Wednesday, March 25, 2020

Need for Second Closure Order in 1918 Should Remind us not to Stop Distancing too Soon

You might have seen this chart circulating from a 2007 study of public health measures during the 1918 flu pandemic.

The two rises for St. Louis roughly correspond
to dates of our closure orders
"Public health interventions and epidemic intensity
during the 1918 influenza pandemic", 2007
The Smithsonian wrote about half of it in "Philadelphia Threw a WWI Parade That Gave Thousands of Onlookers the Flu." That big spike is directly related to the parade.

Though the scale for Philadelphia's peak reduces the apparent variation on the line for St. Louis, St. Louis had two smaller humps, one towards the end of October, the other in mid-December.

In mid-November, schools had opened and public gatherings were permitted again. But then the rate of new flu cases started increasing again, requiring a second round of closures.

First closure order, October 12th, 1918
(Image at top, October 13th, 1918)
We see the same pattern here in Salem, one closure in mid-October, reopening and relaxation of distancing in mid-November, and then as flu increases again a second closure order the end of December.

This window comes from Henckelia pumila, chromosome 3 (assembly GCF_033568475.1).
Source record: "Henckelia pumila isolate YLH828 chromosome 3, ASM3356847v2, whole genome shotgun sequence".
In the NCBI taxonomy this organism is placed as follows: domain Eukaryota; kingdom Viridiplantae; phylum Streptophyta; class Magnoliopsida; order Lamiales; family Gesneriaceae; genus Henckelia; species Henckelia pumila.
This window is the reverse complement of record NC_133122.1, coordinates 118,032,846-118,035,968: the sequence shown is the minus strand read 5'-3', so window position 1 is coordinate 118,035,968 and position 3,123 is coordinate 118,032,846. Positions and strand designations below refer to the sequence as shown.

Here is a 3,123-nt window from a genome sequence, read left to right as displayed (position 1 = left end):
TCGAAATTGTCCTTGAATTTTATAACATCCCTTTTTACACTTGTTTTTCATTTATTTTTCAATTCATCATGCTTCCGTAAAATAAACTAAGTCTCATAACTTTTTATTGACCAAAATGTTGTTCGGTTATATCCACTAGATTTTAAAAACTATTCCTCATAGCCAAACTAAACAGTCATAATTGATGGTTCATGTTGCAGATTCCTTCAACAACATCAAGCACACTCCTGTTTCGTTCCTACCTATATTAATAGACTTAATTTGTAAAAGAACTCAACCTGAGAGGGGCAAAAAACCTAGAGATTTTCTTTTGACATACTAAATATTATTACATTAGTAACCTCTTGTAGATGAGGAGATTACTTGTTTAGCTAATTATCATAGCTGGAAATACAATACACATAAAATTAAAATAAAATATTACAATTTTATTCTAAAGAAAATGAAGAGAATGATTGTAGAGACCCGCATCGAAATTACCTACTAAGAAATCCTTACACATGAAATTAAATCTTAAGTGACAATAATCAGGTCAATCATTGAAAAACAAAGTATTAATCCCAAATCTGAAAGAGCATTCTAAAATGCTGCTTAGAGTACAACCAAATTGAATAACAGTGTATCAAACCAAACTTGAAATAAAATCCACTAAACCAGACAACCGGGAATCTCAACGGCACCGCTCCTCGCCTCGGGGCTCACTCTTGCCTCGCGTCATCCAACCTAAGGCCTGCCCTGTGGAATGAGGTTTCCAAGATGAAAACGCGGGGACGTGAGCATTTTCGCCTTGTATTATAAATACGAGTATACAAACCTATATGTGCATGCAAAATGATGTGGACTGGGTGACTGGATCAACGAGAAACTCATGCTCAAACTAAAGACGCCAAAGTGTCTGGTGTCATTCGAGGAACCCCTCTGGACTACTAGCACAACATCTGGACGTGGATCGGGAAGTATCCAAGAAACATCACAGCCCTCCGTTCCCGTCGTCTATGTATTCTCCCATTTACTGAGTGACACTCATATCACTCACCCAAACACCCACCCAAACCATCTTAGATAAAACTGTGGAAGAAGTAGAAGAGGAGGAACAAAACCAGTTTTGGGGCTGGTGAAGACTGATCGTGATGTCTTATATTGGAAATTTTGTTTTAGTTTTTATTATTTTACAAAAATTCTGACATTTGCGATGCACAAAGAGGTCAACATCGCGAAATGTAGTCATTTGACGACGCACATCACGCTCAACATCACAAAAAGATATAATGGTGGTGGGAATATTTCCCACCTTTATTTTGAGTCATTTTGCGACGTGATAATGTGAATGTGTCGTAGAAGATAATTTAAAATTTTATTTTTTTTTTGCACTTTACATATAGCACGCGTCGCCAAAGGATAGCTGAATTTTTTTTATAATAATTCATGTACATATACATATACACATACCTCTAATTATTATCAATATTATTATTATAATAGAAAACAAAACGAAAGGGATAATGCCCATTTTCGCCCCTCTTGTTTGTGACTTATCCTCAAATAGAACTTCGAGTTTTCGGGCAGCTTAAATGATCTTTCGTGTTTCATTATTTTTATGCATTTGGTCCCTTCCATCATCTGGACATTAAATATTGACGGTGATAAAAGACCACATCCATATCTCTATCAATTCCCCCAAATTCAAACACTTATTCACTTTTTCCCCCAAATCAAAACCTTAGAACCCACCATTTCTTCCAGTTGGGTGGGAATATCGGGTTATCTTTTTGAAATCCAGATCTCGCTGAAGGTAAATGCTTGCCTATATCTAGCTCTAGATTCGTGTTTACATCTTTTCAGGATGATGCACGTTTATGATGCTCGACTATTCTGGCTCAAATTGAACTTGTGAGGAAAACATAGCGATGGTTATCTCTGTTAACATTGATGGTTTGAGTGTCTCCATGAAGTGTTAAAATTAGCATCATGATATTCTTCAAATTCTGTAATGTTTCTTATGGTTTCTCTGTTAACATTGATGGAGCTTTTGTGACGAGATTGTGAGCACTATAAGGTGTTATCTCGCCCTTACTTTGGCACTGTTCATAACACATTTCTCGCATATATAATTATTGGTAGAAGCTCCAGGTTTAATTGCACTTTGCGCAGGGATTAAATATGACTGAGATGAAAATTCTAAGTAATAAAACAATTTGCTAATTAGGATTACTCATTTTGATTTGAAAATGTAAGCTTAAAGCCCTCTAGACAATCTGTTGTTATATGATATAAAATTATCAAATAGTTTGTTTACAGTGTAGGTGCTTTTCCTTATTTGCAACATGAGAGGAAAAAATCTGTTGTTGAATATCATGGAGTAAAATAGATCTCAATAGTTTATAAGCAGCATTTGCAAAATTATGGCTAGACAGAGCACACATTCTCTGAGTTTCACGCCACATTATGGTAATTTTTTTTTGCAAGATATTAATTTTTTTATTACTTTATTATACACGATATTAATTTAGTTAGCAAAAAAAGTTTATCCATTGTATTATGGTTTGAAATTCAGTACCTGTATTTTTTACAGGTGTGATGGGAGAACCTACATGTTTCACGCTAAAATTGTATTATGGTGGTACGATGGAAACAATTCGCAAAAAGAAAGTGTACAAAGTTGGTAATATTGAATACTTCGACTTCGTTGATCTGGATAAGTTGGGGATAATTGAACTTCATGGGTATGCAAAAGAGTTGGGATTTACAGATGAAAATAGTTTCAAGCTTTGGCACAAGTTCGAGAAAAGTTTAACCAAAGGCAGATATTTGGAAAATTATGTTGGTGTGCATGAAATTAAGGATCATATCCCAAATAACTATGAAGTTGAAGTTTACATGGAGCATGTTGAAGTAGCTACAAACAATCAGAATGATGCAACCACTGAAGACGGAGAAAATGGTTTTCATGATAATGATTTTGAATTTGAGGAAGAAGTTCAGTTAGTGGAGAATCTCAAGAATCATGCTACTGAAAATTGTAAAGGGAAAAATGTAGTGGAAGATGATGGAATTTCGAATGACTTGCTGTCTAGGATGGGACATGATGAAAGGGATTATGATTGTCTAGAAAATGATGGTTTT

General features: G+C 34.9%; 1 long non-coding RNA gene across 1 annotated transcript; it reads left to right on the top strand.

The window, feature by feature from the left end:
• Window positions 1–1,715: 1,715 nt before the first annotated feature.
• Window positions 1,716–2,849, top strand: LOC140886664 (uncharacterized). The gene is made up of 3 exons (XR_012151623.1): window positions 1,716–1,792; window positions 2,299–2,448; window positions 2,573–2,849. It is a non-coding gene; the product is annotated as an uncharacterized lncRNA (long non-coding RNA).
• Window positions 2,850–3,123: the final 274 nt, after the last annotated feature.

Reopening, November 11th, 1918

In the society column, November 13th, 1918
In fact, Salem's opening coincided with the Armistice and its celebrations. But transmission and cases soon increased again.

Second closure order, December 30th, 1918
People complained and argued the isolation of sick people was the only thing that mattered and the problem was the quarantine wasn't rigid enough.

Afternoon paper complaint, December 30th, 1918
But this missed transmission by people who showed no symptoms or who did not seem very sick. Hard quarantine only stopped transmission by the sickest, and did not act on the full spectrum of contagiousness.

Mayor Keyes defended closure in morning paper,
January 2nd, 1919
The two papers used a disagreement to squawk at each other, but Mayor Keyes seemed to be on firmer ground. Medical science and epidemiology is more advanced now, and it still argues for more distancing and more closures. We would not today argue for "lifting" the ban in favor of a "quarantine system" this early, or even primarily relying on a quarantine system.

The afternoon response, January 6th, 1919
We know now that "good results" did follow
"closing public places."
As we hear calls for an "Easter" relaxation and return to business, we should remember the near certainty of calamity this would bring. The need for a second closure order here wasn't so much because a new wave of disease was arriving from outside of Salem; it was because the relaxation of distancing allowed disease already here to circulate more widely.

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